Here is what we are seeing and what we expect to see in the coming months in regards to land and lots
BY GREG VOGEL
The land and housing market is slow to adjust to exogenous shocks like we have seen in the past few months. Homebuilder stocks reflected an immediate adjustment to .5 to .8 of book value. These valuations are reflective of 2009-2011 valuations, two completely different economic scenarios that both resulted in halving of valuations. The current economic metrics of land and housing are completely different to that of the last housing-led downturn.
As we entered March, everyone was set up for the best year in land and housing since mid-2005. However, the economic conditions are radically different than 2005. The top of the last cycle was fraught with oversupplies of everything, and 2020 is fraught with chronic shortages. In 2005, builders, developers, and homebuyers were also oversupplied with another ingredient: money. Earlier, 2020 seemed “just right” on availability of capital for land and housing. Currently there is not a shortage of overall capital, but there is a near term withdrawal of available capital for land and housing.
All real estate cycles I have witnessed go through building, over building, adjustment, and acquisition. What we have now entered in most US markets is entirely unique. We will jump from building to adjustment, skipping the over building phase of the cycle. Only certain markets will see effects of supply increases from loss of demand, rather than facing an already overbuilt supply compounded with lack of demand. As demand resumes in most markets across the US, we will see this adjustment period become/remain quite short.
Land Advisors Organization has a unique gauge on the land and lot markets. We have hundreds of land and lot escrows across the US. We know the direction of the market based on the volume and performance of these transactions in dozens of growth markets across the US. Here’s what we are seeing and expect to see as of the second week of May and several months into COVID-19 AKA Black Swan 2020:
- Extensions to escrows requiring near term performance, such as a non-refundable date or closing date. Virtually all sellers have accommodated the first request for 30-60 days. Second requests are being entertained now, and most sellers are accommodating. When the third requests begin, we believe the courtesy extensions will be less accommodative, forcing decisions on any adjustment or termination.
In June/July, we will be entering a phase of renegotiation on terms and pricing that will last into the first quarter 2021. As the market begins to thaw, sellers will have an alternative to the courtesy extension or succumbing to price adjustments, as opposed to today when few alternatives to exist.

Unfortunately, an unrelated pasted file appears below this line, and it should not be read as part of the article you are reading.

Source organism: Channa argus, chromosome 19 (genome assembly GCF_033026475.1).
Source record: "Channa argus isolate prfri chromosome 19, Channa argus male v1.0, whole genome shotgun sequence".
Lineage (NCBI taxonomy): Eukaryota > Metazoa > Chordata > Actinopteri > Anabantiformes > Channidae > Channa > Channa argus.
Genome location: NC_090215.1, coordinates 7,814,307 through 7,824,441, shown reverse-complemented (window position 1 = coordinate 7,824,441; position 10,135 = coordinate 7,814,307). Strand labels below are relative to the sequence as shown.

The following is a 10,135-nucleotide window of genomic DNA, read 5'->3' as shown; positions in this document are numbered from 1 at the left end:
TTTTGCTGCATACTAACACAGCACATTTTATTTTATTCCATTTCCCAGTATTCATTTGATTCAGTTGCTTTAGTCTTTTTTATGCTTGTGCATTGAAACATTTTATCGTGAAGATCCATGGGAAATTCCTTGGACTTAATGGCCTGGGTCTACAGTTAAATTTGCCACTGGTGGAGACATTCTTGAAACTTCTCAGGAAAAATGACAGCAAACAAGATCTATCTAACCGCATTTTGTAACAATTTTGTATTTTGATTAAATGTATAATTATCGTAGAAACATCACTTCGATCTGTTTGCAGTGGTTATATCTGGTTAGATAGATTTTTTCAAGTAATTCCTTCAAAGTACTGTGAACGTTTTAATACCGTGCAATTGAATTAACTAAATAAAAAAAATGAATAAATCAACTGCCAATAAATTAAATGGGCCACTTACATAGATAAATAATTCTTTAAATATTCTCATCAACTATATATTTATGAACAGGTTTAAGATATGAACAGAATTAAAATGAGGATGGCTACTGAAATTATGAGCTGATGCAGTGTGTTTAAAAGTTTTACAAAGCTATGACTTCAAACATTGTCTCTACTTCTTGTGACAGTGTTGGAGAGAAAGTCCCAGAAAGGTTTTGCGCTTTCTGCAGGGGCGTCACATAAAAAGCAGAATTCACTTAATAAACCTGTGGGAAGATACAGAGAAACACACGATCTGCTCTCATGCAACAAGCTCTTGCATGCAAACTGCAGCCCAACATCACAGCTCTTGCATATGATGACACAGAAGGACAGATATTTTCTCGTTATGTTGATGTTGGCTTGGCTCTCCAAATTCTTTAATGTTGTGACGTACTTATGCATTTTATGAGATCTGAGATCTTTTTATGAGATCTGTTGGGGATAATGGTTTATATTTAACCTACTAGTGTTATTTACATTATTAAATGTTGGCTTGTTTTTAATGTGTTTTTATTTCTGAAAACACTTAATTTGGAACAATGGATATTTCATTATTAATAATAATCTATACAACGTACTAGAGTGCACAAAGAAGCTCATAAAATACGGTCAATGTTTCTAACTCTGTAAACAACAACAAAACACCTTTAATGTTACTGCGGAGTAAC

Land and lot prices have seen zero volatility to date except the pummeling in the public markets cited above. We expect certain markets to see erosion in price, as clarity is gained and the region’s time to recovery is debated and judged.
We fully expect the rapid unrelenting horizontal development cost increases to wane, and even substantially retreat. While there is no empirical evidence today, there is logic to lower labor and material costs to come. Lower vertical costs also directly relate to what a builder can pay for a finished lot.
Lot bankers have currently retreated due to obvious concerns that a 10-15% deposit is not enough buffer to potential whipsawing of lot prices, if the markets do not stabilize and improve. Lot bankers have also temporarily lost the leverage which makes the risk adjusted returns worth the while.
Builders have not begun, nor will they want to start, impairments of any of their current supply. We do not expect they will need to in most markets.
Builders, developers and lenders have tapped the brakes, leading to a continuation of the undersupply in land, lots and housing. This will keep prices from retreating much in this adjustment portion of the current cycle.
With housing, land, and lot supplies extremely short and historically low interest rates likely lowering horizontal and vertical costs, we should see this exogenous shock having lessened impact than any previous down cycle.
One thing is for sure. We do not have to answer what inning or even extra inning we’re in. We’re beginning inning one. Perverse as
it is, most great wealth is created from rising from a bottom rather than investing at the top of the crest.
Those of you who know me well, know that collecting, recommending, and gifting books is ingrained in me. I cannot suggest enough that everyone read and require their teams to read “Think and Grow Rich,” written by Napoleon Hill in 1937, coming out of the Great Depression. My most recent favorite audio book is “You Can’t Hurt Me,” an amazing testimony to commitment and fortitude.
As we move through this adjustment—be wise. Be agile. Be brave. Be creative. Be confident. Be nice. Let us mark the beginning of good things to come.